After a gang of neighborhood boys attack Steven and his sister Jenny and dislocate Steven's shoulder, the Parkers live well on the resulting settlement money. Their dream of success seems fulfilled. But their period of high living soon ends, and each family member grasps at what they want most. Jenny, the 14 year-old baby of the family, longs for normalcy, a state she tries to achieve in her Mormon friends' religion and life. A stubborn optimist, Steven's father clings to his hopes of success even as his more practical wife tires of his dreams and longs for stability. For Steven, nothing is more important than keeping his teetering family together.
These powerful stories approach the often sentimentalized subject of romance with tenderness and insight into the heart-worn perspective of characters who have failed at love in the past. In lucid, revelatory prose, Fulton navigates the complexity of both mid-life courtship and adolescent rage with humor and intelligence.
The authors have designed the book to be an ‘easy read’ for those developing their thinking about study in general, and studying at master’s and doctoral-level specifically. The chapters can also be read independently and readers can dip into them, as they wish.
Above all, the authors hope this book will show that educational institutions care about their students in a holistic sense, as human beings. This is significant when we consider the huge impact that undertaking an educational journey in postgraduate healthcare can have on everyday life, and the accompanying need to manage the changes it brings. They strongly believe that long-term education should be seen as an integral part of life, and not something that exists separately from the individual’s normal existence.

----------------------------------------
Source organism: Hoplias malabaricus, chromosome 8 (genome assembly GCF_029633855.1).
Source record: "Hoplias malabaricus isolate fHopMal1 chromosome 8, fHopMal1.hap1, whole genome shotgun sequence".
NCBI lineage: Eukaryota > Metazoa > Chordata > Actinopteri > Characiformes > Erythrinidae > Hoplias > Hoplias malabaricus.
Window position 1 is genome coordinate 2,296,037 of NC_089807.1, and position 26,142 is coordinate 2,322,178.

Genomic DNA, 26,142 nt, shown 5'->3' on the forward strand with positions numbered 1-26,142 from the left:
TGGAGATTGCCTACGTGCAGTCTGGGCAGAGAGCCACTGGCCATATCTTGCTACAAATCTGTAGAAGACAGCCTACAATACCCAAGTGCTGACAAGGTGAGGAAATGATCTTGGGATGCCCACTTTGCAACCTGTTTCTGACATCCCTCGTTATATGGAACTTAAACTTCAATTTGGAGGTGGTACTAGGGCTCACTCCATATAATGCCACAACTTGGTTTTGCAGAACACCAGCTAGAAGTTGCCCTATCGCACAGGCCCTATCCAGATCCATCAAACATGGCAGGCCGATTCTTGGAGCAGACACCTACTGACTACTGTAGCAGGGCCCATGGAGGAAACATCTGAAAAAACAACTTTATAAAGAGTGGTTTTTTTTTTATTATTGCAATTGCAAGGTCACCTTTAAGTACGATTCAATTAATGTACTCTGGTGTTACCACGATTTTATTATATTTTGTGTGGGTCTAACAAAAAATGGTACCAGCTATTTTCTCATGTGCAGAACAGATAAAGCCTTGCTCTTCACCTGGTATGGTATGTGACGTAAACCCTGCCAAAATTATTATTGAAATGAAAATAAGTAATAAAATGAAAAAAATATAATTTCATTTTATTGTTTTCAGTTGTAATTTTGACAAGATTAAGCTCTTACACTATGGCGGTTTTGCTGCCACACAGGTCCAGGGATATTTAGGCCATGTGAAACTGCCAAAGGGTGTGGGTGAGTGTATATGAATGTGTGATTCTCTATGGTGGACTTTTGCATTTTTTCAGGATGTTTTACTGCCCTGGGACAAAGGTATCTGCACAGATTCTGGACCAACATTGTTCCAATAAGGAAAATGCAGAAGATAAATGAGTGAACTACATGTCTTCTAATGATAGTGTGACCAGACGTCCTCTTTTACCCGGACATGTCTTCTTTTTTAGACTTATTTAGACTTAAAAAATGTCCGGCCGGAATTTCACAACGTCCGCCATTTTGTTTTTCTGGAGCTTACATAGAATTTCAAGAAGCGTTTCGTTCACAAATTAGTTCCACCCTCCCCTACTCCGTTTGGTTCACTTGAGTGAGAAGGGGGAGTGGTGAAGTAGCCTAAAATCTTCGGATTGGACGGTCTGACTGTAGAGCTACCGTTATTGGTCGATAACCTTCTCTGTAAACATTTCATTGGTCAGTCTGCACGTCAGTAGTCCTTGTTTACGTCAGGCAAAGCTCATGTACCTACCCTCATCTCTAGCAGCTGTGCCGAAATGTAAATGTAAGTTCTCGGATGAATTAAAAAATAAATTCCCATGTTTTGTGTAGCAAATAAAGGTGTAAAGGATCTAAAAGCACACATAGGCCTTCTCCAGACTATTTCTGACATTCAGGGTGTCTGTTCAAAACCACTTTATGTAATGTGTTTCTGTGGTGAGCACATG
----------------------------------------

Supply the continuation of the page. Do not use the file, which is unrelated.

Managing expectations in postgraduate education
Managing work/life balance in postgraduate academic study
Postgraduate-level study skills
Work-based learning in postgraduate health curricula
Constructing a thesis or dissertation
Disseminating academic work
practitioner. Mentorship can be very formal or relatively informal. It can also be practised differently in particular locations, settings and healthcare professions.
This clear, concise book transcends professional and geographical boundaries in order to focus on the essential characteristics of effective mentorship. It will therefore be useful to a very wide range of healthcare professionals who are involved in mentoring and assessing junior colleagues.
The book examines learning theories, teaching and communication skills and assessment methods. It also contains helpful advice on dealing with overseas students and students with special needs. Activities encourage reflection, and quotations and tables enable readers to absorb the content and relate theory to practice.
In this second edition, the text has been made even clearer and the authors have added further detail on learning theories such as social constructivism. Most importantly, they have added an Afterword written in the light of reports on the Mid Staffordshire NHS Foundation Trust Public Inquiry. This final section places new emphasis on the mentor’s role in helping to ensure that patients receive safe and effective care, which is provided with compassion as well as practical skill.
Teaching and learning
Optimising learning in the clinical environment
Skills for mentorship
Assessing care and compassion